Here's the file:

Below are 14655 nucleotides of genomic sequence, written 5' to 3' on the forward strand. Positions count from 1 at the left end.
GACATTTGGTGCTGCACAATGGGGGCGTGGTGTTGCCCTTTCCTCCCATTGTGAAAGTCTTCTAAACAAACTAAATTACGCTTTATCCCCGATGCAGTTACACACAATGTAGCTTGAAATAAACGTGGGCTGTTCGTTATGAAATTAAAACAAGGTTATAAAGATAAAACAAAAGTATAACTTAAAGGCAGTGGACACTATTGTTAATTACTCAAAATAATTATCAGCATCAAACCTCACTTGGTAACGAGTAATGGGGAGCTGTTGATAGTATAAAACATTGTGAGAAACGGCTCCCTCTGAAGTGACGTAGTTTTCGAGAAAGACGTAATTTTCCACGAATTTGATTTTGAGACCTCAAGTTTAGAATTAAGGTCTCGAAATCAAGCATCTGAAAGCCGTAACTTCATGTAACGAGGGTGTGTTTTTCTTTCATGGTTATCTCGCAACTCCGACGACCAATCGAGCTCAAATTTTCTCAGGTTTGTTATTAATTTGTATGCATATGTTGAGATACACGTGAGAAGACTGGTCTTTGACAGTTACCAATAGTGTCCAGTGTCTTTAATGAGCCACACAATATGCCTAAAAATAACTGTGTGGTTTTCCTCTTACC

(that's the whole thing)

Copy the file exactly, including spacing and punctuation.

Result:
Below are 14655 nucleotides of genomic sequence, written 5' to 3' on the forward strand. Positions count from 1 at the left end.
GACATTTGGTGCTGCACAATGGGGGCGTGGTGTTGCCCTTTCCTCCCATTGTGAAAGTCTTCTAAACAAACTAAATTACGCTTTATCCCCGATGCAGTTACACACAATGTAGCTTGAAATAAACGTGGGCTGTTCGTTATGAAATTAAAACAAGGTTATAAAGATAAAACAAAAGTATAACTTAAAGGCAGTGGACACTATTGTTAATTACTCAAAATAATTATCAGCATCAAACCTCACTTGGTAACGAGTAATGGGGAGCTGTTGATAGTATAAAACATTGTGAGAAACGGCTCCCTCTGAAGTGACGTAGTTTTCGAGAAAGACGTAATTTTCCACGAATTTGATTTTGAGACCTCAAGTTTAGAATTAAGGTCTCGAAATCAAGCATCTGAAAGCCGTAACTTCATGTAACGAGGGTGTGTTTTTCTTTCATGGTTATCTCGCAACTCCGACGACCAATCGAGCTCAAATTTTCTCAGGTTTGTTATTAATTTGTATGCATATGTTGAGATACACGTGAGAAGACTGGTCTTTGACAGTTACCAATAGTGTCCAGTGTCTTTAATGAGCCACACAATATGCCTAAAAATAACTGTGTGGTTTTCCTCTTACC